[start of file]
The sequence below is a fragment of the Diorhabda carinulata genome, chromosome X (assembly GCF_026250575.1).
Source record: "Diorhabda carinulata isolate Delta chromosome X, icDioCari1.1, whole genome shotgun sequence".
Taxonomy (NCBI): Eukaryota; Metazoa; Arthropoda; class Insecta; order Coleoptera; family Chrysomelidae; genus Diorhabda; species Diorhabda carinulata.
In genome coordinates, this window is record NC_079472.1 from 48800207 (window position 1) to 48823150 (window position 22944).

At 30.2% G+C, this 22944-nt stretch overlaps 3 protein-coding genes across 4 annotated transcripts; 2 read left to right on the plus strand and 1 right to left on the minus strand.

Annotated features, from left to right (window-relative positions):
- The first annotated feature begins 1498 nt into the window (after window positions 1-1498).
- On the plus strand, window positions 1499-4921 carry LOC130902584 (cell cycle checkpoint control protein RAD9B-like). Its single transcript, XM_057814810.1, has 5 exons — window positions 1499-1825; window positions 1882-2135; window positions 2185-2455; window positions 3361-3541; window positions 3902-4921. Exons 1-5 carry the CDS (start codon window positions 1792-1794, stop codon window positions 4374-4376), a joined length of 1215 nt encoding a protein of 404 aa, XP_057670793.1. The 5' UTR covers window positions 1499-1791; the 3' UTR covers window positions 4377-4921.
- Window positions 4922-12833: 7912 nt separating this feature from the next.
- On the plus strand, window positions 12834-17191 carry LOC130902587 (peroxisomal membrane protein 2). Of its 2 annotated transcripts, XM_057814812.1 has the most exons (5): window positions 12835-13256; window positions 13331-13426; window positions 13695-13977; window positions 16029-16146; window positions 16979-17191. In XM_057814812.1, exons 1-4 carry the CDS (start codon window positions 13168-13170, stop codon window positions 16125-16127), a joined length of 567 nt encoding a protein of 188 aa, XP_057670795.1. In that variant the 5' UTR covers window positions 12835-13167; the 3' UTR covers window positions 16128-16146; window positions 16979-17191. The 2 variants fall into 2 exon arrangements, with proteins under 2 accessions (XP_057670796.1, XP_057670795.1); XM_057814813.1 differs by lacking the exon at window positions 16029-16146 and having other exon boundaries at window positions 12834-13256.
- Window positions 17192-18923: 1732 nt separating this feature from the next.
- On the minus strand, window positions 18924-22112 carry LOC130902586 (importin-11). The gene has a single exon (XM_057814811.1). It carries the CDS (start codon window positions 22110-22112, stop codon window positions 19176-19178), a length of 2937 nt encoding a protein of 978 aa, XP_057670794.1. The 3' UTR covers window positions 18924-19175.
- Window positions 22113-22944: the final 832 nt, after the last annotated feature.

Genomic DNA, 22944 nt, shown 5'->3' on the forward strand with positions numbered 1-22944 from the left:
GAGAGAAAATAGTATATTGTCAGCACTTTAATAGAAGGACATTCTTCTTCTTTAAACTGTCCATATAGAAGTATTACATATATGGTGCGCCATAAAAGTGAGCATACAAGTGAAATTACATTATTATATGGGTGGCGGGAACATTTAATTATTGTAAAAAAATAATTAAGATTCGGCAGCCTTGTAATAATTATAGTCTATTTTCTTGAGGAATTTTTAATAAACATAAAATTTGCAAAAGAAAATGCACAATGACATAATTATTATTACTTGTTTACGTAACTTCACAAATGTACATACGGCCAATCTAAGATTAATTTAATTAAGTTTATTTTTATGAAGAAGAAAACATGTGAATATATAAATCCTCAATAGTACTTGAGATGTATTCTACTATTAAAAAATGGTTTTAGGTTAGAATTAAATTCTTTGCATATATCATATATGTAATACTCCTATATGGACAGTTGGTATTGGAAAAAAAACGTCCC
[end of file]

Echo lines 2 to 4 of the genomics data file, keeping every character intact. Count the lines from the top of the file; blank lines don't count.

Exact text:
Source record: "Diorhabda carinulata isolate Delta chromosome X, icDioCari1.1, whole genome shotgun sequence".
Taxonomy (NCBI): Eukaryota; Metazoa; Arthropoda; class Insecta; order Coleoptera; family Chrysomelidae; genus Diorhabda; species Diorhabda carinulata.
In genome coordinates, this window is record NC_079472.1 from 48800207 (window position 1) to 48823150 (window position 22944).